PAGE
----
The National Ecosystem Services Partnership (NESP) engages both public and private individuals and organizations to enhance collaboration within the ecosystem services community and to strengthen coordination of policy, market implementation, and research at the national level. The partnership is an initiative of Duke University's Nicholas Institute for Energy, Environment & Sustainability and was developed with support from the U.S. Environmental Protection Agency and donations of expertise and time from many public and private institutions.
NESP releases a quarterly newsletter that shares up-to-date ecosystem services research, implementation examples, events and jobs. Sign up to receive the newsletter here.
Key NESP Resources
- NESP Webinar series: NESP hosts periodic webinars to disseminate innovative ecosystem services research and implementation practices. Sign up for our newsletter to hear about upcoming webinars, and check out past webinar presentations.
- FRMES Guidebook: The Federal Resource Management and Ecosystem Services (FRMES) guidebook serves as a training manual that helps to streamline the management of ecosystem services. With the guidebook, resource managers can create clear, workable plans that prioritize the work needed to establish and maintain resilient communities throughout the country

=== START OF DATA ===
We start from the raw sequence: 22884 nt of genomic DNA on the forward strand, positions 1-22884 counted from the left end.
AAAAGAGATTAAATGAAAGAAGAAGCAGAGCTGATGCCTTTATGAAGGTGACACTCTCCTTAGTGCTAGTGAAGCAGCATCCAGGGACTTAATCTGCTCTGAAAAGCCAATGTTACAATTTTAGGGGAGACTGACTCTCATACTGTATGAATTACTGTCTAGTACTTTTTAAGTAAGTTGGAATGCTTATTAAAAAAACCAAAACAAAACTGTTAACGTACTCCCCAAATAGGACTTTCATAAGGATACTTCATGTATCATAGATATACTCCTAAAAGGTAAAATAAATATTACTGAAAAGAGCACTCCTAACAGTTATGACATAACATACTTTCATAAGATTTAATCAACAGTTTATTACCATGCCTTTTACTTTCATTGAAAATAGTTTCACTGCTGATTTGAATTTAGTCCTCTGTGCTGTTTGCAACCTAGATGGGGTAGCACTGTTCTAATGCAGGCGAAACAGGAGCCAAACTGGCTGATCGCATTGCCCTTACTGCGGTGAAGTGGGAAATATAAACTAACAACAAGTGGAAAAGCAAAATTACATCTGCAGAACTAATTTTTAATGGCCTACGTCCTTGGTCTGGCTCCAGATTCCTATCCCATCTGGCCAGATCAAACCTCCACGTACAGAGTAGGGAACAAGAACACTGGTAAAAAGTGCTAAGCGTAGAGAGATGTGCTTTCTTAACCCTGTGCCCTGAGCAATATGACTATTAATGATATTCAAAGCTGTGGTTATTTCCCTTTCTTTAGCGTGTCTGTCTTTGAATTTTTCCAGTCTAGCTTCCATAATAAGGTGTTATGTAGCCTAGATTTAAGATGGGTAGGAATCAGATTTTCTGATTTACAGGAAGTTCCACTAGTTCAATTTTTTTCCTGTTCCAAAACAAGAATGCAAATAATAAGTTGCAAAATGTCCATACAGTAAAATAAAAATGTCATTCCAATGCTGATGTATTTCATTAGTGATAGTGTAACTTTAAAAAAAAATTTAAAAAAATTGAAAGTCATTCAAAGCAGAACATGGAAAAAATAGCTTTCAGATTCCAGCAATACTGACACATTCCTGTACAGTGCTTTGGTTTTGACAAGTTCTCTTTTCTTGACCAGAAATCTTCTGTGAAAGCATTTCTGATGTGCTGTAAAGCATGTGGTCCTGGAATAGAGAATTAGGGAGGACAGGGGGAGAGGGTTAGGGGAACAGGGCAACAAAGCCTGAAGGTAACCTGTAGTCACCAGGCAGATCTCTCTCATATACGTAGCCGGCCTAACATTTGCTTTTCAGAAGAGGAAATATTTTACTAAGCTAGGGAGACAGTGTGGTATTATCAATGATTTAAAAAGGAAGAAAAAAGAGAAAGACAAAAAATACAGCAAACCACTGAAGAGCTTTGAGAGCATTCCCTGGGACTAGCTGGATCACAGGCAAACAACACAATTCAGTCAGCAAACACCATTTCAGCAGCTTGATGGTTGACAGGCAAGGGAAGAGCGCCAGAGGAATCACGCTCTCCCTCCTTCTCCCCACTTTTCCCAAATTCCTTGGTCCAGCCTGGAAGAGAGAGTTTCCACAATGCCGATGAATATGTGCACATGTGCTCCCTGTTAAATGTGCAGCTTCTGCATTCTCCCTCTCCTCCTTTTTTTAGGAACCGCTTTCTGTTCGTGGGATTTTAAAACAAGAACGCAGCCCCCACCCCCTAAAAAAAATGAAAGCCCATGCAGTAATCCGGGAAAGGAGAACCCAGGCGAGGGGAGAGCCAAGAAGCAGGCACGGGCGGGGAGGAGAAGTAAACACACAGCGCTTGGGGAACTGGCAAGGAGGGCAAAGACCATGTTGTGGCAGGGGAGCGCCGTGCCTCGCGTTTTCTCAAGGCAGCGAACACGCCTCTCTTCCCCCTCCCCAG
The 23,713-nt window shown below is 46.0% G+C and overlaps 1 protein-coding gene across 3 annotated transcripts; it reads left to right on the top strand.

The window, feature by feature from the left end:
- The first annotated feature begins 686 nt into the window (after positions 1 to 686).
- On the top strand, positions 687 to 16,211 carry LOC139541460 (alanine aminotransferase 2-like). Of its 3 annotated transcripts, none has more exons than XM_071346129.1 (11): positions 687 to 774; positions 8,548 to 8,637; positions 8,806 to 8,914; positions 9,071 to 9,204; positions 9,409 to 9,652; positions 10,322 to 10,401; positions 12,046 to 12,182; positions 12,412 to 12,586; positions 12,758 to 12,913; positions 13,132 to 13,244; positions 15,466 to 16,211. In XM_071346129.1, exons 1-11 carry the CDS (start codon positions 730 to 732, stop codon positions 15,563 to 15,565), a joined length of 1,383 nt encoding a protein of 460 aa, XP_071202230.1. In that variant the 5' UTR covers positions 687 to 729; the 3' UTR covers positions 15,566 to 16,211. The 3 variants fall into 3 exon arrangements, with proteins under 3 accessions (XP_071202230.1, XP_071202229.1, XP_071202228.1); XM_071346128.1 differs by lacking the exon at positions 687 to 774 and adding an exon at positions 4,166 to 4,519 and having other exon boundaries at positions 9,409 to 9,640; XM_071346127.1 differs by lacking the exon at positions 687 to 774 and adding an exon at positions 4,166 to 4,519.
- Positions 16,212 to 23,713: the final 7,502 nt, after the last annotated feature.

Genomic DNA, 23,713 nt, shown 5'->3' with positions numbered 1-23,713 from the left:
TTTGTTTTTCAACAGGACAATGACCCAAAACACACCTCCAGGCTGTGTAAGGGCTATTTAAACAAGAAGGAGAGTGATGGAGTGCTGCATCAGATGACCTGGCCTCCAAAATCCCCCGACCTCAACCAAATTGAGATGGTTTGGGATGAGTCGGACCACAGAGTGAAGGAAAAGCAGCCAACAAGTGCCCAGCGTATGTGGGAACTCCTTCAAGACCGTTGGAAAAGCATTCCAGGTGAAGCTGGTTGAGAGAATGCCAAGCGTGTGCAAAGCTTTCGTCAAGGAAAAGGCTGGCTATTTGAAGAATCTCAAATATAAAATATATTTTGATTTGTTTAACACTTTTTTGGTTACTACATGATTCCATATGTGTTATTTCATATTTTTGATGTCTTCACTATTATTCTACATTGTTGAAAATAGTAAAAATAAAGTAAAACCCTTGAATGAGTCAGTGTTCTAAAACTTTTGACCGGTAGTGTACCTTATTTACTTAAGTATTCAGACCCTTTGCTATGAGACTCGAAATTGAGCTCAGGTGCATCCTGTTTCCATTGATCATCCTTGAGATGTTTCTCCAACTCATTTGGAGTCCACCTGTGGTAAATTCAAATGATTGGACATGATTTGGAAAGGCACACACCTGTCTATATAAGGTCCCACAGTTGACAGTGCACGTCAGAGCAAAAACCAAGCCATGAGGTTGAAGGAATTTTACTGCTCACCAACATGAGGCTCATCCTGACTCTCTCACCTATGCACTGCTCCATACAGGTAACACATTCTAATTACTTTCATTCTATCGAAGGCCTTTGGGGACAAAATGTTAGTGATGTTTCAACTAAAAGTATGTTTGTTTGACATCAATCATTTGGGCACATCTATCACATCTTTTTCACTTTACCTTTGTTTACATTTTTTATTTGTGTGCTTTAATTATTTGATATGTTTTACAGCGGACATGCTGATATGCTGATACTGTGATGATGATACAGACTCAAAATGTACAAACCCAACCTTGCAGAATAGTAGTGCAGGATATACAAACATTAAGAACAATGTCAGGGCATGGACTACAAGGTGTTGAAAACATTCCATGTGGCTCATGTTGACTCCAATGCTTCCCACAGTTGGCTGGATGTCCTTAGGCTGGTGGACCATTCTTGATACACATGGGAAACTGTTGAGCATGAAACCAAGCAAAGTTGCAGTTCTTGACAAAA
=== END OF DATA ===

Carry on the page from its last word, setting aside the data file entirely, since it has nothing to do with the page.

- NESP resource page: useful tools, research papers, and examples to support consideration of ecosystem services in decision making and monitoring
- Ecosystem Services Toolkit: Online portal that shares common ecosystem service conceptual models (ESCMs), ecosystem services metrics resources, ecosystem education and outreach materials, and case studies.
- Ecosystem Services Mapping Examples: See products associated with a project that is mapping ecosystem services across the southeastern United States. Services mapped include wild pollination, recreational birding, access to open space for recreation, and water purification. Products include detailed methods and downloadable maps.
- Ecosystem Services Data and Modeling: This working paper describes the ecological and social data and models available for quantifying the production and value of many ecosystem services across the United States.